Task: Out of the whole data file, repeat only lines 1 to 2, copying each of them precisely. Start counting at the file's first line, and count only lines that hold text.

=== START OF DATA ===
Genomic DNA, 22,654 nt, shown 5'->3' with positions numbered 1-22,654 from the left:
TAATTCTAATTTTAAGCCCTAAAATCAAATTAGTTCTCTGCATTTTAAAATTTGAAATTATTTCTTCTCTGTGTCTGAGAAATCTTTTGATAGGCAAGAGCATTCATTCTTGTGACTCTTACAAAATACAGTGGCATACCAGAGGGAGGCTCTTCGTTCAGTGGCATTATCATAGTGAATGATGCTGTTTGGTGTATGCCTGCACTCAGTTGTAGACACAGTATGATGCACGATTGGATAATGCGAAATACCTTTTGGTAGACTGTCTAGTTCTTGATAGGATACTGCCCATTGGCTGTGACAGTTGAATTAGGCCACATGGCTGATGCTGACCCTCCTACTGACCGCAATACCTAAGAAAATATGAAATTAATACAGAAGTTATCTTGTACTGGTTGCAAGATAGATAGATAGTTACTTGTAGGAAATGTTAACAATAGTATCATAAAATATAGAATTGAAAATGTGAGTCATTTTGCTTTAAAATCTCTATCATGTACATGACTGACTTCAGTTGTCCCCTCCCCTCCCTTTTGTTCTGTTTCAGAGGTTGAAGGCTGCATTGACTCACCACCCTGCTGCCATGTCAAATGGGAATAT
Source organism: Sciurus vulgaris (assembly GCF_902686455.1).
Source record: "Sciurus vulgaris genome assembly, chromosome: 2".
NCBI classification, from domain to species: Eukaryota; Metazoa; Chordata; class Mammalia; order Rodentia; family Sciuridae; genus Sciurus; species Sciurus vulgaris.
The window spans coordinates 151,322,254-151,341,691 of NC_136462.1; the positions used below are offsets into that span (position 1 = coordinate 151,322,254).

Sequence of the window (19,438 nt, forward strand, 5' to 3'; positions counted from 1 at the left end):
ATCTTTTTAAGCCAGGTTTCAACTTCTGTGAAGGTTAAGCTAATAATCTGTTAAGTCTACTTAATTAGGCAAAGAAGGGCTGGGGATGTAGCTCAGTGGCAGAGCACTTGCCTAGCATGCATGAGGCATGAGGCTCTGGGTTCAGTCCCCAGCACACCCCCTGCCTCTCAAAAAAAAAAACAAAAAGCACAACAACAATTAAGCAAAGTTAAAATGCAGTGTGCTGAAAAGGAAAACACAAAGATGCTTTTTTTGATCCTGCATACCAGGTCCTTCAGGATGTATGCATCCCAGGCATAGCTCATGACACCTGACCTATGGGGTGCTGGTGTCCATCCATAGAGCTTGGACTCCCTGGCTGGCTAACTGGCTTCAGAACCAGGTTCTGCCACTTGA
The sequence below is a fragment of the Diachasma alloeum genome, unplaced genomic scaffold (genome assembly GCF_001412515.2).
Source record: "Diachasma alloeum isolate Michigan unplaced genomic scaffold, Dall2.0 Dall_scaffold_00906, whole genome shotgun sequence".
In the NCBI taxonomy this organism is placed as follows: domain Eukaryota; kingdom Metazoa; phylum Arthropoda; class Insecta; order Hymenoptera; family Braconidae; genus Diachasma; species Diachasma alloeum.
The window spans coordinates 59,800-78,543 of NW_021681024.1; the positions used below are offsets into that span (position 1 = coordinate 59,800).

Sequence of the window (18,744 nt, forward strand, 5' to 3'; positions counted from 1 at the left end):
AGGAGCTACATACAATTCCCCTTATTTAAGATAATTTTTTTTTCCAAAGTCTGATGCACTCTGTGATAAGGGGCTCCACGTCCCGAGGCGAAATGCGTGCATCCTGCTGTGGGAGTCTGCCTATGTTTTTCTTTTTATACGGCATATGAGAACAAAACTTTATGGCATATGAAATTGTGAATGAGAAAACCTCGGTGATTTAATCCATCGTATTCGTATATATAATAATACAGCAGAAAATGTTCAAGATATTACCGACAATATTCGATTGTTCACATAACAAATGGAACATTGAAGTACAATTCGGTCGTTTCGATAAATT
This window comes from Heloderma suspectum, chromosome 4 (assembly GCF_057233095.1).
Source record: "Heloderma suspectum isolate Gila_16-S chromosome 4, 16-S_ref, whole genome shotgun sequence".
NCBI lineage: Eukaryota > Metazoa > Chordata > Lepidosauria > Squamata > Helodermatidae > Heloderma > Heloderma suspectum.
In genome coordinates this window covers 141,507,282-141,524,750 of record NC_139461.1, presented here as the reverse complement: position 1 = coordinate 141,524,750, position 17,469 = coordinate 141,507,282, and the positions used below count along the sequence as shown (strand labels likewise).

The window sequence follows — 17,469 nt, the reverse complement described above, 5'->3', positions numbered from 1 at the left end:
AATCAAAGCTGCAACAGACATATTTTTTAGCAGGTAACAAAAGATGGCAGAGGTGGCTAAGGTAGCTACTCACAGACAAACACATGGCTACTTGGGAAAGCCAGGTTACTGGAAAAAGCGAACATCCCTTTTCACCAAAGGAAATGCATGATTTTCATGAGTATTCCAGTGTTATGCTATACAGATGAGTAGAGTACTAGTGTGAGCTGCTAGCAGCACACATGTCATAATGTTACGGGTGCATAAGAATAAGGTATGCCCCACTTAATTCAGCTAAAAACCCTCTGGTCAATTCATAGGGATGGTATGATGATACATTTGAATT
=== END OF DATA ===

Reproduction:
Genomic DNA, 22,654 nt, shown 5'->3' with positions numbered 1-22,654 from the left:
TAATTCTAATTTTAAGCCCTAAAATCAAATTAGTTCTCTGCATTTTAAAATTTGAAATTATTTCTTCTCTGTGTCTGAGAAATCTTTTGATAGGCAAGAGCATTCATTCTTGTGACTCTTACAAAATACAGTGGCATACCAGAGGGAGGCTCTTCGTTCAGTGGCATTATCATAGTGAATGATGCTGTTTGGTGTATGCCTGCACTCAGTTGTAGACACAGTATGATGCACGATTGGATAATGCGAAATACCTTTTGGTAGACTGTCTAGTTCTTGATAGGATACTGCCCATTGGCTGTGACAGTTGAATTAGGCCACATGGCTGATGCTGACCCTCCTACTGACCGCAATACCTAAGAAAATATGAAATTAATACAGAAGTTATCTTGTACTGGTTGCAAGATAGATAGATAGTTACTTGTAGGAAATGTTAACAATAGTATCATAAAATATAGAATTGAAAATGTGAGTCATTTTGCTTTAAAATCTCTATCATGTACATGACTGACTTCAGTTGTCCCCTCCCCTCCCTTTTGTTCTGTTTCAGAGGTTGAAGGCTGCATTGACTCACCACCCTGCTGCCATGTCAAATGGGAATAT